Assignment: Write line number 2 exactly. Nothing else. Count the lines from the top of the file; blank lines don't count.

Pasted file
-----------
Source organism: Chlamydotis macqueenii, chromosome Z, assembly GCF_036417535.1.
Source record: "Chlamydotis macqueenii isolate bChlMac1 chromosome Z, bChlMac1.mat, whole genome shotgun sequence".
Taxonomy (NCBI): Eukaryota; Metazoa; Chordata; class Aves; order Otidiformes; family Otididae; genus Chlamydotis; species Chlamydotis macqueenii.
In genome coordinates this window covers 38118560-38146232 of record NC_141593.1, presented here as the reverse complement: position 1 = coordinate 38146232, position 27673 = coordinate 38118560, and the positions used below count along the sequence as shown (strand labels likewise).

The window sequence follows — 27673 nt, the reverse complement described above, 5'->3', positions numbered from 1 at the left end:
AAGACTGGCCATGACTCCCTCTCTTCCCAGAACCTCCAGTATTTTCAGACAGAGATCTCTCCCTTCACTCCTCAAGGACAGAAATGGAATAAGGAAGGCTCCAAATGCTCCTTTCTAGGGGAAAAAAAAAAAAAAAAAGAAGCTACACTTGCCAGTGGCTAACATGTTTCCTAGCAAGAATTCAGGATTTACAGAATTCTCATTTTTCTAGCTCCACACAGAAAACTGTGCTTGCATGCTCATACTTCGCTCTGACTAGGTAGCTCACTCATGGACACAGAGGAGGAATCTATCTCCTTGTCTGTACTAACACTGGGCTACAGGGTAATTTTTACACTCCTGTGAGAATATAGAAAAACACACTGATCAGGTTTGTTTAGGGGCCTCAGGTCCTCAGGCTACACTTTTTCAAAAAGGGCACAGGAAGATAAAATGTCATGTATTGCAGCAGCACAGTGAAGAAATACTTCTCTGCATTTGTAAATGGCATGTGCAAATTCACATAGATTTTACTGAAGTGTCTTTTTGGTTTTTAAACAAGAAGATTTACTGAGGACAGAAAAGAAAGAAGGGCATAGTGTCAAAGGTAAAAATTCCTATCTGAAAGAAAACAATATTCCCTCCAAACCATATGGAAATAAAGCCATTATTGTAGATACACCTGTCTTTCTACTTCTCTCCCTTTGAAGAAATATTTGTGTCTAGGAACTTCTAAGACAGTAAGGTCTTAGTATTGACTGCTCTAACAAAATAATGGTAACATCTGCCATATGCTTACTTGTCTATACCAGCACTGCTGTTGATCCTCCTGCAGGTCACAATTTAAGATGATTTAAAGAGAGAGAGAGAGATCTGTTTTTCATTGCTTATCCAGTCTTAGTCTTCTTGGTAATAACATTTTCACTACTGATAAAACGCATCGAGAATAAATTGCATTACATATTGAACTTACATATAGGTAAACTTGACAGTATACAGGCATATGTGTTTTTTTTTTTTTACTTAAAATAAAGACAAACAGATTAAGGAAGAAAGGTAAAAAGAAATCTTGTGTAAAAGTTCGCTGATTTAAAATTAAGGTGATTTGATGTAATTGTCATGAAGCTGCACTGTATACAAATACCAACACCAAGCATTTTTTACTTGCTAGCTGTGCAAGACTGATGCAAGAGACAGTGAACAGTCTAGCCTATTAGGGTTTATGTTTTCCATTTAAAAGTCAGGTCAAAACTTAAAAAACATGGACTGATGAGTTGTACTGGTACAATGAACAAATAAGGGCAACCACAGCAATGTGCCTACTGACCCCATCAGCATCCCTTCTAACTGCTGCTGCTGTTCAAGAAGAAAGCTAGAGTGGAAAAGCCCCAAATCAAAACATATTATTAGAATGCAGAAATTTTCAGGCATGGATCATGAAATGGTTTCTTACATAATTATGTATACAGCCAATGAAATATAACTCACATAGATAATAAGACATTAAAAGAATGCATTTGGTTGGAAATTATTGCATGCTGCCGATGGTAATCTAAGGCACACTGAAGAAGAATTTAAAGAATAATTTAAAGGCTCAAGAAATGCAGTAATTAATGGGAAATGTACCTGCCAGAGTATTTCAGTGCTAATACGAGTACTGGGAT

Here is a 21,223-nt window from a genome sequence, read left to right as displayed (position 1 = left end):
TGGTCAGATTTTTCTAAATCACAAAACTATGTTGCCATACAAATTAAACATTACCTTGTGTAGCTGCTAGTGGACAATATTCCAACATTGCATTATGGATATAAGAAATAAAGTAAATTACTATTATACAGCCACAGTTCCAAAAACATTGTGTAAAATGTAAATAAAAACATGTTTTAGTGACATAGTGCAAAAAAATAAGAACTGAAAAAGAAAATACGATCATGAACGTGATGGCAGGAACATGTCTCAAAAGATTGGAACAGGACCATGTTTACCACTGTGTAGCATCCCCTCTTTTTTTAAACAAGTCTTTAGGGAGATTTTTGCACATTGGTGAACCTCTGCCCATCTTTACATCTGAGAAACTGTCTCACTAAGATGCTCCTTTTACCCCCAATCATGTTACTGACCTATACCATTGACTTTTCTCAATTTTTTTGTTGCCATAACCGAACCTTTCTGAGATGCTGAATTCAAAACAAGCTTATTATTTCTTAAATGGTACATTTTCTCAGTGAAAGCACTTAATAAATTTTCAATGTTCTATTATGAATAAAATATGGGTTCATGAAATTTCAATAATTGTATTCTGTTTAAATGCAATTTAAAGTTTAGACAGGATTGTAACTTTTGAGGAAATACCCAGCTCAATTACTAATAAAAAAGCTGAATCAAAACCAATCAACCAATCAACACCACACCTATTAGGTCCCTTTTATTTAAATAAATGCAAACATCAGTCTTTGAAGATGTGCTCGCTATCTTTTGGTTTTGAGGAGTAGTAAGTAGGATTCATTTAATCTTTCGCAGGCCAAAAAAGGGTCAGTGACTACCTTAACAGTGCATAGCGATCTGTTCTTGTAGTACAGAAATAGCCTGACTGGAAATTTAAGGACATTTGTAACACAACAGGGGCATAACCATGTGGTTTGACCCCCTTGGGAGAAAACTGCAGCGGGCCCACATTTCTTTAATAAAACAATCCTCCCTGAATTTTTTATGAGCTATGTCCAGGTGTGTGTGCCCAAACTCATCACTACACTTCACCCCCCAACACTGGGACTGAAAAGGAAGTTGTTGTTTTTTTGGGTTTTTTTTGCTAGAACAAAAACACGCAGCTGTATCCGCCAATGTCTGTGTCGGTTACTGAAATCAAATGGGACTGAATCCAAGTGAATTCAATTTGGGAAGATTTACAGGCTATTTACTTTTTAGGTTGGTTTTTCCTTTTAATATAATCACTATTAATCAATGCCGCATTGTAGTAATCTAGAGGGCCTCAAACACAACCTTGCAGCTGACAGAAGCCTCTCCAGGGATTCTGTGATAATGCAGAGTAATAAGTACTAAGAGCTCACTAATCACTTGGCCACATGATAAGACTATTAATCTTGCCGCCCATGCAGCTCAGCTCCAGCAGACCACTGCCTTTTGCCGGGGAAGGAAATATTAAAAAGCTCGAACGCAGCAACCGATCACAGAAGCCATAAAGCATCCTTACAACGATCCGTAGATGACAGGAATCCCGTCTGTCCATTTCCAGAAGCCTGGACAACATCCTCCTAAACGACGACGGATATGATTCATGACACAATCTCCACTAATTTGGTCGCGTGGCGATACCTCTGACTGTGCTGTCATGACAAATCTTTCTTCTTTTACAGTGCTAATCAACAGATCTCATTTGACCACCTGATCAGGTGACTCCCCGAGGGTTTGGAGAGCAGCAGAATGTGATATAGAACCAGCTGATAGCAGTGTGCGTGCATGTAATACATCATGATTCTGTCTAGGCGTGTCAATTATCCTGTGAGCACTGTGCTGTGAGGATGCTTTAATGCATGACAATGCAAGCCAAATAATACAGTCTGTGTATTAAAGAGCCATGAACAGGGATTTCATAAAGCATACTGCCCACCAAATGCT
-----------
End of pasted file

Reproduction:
Source record: "Chlamydotis macqueenii isolate bChlMac1 chromosome Z, bChlMac1.mat, whole genome shotgun sequence".